Contributions to Mineralogy and Petrology

, Volume 109, Issue 2, pp 173–182

Composition gaps, critical crystallinity, and fractional crystallization in orogenic (calc-alkaline) magmatic systems

  • James G. Brophy
Article

DOI: 10.1007/BF00306477

Cite this article as:
Brophy, J.G. Contr. Mineral. and Petrol. (1991) 109: 173. doi:10.1007/BF00306477

Abstract

The recognition of a three-way correlation between magmatic SiO2 content, critical crystallinity, and the size (magnitude) of crystal fractionation-generated composition gaps in calc-alkaline magmatic systems suggests an important control of magmatic critical crystallinity on the formation of such composition gaps. To explain this correlation, it is proposed that fractionation-generated composition gaps are caused by: (1) simultaneous interior (i.e. non-substrate) crystallization and vigorous chamberwide convection which leads to progessive crystal suspension; (2) cessation of convection when the percentage of suspended crystals reaches the critical crystallinity of the magma, and; (3) eventual buoyancy-driven crystal-liquid segregation producing a discrete body of fractionated magma which is separated from the initial magma by a composition gap. This mechanism implies that many, if not most magma bodies are characterized by interior crystallization and vigorous convection, conditions which are not universally agreed upon at present. Given that such conditions characterize natural magma bodies, fractional crystallization through crystal settling in low-velocity boundary layers should be an important mechanism of fractional crystallization. In a crystallizing and convecting body of magma, composition gap formation should represent one endmember of a complete spectrum of possible evolutionary paths governed by the relative rates of crystal settling and crystal retention. As a given volcanic plumbing system matures with time, average settling/retention ratios within individual magma bodies should increase due to higher average wall-rock temperatures. It follows that, within a given volcanic center, early-stage volcanism should be more likely to display fractionation-generated composition gaps than later-stage volcanism. Such a temporal evolution has been documented at at least two Aleutian calc-alkaline volcanic centers.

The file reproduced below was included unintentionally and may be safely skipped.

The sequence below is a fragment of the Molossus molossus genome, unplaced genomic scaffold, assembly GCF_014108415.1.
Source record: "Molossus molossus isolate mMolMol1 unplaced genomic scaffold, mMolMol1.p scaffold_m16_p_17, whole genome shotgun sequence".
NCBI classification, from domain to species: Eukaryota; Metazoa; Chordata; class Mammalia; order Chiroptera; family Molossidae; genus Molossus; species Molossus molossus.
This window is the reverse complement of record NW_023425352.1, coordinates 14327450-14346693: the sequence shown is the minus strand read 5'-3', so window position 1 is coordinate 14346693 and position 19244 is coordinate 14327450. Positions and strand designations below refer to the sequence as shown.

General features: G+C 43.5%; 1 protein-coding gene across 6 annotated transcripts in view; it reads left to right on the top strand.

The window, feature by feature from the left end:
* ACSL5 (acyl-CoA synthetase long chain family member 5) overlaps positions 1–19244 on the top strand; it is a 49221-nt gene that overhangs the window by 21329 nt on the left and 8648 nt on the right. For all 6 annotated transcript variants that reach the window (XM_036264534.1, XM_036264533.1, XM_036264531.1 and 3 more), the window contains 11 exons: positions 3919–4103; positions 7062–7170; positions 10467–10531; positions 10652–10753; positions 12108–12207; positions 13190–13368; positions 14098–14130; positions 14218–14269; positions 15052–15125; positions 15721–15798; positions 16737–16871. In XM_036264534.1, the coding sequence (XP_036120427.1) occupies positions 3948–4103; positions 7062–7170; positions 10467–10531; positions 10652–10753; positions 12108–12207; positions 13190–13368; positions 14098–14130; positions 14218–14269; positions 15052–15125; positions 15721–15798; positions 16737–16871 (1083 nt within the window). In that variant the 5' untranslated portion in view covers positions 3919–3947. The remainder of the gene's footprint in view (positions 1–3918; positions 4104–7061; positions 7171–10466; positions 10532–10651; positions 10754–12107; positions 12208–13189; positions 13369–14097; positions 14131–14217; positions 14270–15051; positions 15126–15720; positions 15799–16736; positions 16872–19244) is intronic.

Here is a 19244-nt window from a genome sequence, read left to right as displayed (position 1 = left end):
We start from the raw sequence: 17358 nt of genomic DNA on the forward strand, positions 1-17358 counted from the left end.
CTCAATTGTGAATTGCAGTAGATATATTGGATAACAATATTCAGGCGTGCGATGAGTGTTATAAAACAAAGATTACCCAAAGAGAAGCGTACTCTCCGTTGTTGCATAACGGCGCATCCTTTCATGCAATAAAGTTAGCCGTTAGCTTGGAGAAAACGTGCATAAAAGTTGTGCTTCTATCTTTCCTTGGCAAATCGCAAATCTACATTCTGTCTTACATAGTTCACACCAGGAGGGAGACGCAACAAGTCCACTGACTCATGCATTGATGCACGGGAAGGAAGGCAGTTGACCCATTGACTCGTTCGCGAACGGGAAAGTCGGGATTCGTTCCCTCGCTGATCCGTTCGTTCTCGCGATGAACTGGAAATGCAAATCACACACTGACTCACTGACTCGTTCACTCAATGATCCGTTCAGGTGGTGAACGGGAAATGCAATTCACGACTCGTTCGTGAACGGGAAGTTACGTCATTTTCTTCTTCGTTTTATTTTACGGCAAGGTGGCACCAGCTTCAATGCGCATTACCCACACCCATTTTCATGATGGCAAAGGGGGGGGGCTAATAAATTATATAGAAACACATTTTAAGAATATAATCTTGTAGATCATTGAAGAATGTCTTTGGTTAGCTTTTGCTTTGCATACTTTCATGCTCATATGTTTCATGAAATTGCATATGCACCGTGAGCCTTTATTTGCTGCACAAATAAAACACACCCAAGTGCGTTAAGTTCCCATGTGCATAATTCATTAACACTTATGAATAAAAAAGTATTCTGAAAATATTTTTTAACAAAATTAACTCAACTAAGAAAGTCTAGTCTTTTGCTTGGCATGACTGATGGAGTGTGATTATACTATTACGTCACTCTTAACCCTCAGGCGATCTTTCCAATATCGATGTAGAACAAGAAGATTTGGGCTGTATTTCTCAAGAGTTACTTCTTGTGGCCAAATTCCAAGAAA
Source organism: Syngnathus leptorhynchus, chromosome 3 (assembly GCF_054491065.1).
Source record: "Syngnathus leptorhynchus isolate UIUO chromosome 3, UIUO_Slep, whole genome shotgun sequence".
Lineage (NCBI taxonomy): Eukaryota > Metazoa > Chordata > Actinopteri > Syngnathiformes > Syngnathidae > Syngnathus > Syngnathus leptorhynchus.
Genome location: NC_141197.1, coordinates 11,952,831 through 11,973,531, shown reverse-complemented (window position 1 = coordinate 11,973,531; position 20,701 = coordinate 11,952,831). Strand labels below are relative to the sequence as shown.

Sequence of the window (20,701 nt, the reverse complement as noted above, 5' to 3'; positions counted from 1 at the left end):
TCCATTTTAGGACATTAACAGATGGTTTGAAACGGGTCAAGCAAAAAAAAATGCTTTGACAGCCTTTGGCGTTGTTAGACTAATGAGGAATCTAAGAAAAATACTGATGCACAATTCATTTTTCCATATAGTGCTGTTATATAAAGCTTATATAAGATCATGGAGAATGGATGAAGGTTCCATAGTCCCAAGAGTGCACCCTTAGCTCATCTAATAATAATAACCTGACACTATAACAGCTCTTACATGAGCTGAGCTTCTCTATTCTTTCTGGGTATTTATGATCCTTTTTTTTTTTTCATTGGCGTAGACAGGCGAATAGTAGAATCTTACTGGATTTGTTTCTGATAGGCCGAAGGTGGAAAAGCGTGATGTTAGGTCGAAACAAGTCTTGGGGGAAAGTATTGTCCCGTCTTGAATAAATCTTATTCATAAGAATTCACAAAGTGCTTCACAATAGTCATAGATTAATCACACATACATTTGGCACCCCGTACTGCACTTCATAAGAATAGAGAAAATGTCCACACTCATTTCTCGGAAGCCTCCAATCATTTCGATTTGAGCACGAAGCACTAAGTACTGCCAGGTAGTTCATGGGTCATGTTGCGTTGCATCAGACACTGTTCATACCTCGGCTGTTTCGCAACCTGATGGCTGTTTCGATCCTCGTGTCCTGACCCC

Copyright information

© Springer-Verlag 1991

Authors and Affiliations

  • James G. Brophy
    • 1
  1. 1.Department of Geological SciencesIndiana UniversityBloomingtonUSA